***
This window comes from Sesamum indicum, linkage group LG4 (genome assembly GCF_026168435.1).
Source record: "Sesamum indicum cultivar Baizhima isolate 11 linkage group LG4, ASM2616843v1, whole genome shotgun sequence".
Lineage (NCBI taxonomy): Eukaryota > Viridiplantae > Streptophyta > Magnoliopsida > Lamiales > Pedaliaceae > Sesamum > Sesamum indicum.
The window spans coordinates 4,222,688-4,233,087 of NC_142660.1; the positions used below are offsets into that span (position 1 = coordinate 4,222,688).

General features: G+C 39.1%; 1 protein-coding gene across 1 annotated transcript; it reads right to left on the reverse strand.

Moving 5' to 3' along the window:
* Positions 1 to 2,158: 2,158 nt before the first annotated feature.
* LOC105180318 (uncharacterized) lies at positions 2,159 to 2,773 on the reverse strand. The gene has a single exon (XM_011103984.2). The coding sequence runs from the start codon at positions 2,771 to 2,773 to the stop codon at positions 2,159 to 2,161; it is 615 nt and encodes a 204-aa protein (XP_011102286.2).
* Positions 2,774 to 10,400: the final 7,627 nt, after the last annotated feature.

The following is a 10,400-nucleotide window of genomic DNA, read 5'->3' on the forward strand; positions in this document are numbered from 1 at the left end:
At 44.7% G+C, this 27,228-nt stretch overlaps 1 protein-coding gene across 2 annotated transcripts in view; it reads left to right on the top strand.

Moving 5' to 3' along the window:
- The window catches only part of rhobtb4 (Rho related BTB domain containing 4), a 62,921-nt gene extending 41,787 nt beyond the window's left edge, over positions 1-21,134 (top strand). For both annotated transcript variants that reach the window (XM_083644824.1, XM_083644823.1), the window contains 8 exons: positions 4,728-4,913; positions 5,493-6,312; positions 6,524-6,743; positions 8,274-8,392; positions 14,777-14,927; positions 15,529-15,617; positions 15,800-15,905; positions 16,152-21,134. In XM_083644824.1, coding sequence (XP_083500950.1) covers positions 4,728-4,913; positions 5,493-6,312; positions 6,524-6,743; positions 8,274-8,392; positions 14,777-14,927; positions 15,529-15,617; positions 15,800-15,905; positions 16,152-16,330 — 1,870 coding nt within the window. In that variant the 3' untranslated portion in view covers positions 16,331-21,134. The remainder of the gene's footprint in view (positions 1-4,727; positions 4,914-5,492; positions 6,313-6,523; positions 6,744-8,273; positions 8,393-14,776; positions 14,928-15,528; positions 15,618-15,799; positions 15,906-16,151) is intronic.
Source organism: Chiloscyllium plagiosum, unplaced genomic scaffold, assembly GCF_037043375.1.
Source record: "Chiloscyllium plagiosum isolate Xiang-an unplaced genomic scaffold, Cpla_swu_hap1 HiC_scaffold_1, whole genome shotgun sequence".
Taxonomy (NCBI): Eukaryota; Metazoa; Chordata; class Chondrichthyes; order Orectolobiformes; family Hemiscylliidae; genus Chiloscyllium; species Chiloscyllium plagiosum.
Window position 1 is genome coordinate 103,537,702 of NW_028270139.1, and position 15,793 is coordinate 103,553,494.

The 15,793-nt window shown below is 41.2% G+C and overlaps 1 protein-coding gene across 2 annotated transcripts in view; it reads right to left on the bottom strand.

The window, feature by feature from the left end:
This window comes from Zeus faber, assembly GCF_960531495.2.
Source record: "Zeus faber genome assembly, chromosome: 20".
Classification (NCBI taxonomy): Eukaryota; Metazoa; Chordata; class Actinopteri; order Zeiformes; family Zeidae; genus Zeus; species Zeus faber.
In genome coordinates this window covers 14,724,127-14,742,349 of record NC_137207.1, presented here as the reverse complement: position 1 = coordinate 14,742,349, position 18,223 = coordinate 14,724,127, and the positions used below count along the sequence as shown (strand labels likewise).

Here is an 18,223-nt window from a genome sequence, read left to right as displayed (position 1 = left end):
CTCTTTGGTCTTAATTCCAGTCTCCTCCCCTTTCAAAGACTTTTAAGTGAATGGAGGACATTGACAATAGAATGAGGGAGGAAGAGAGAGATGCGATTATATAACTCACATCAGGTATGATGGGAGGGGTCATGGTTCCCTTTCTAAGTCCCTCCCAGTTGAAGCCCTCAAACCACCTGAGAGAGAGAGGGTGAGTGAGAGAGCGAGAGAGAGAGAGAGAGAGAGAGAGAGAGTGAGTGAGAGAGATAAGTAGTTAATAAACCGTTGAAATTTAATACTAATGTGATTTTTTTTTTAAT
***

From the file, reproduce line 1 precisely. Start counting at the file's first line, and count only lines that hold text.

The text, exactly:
This window comes from Sesamum indicum, linkage group LG4 (genome assembly GCF_026168435.1).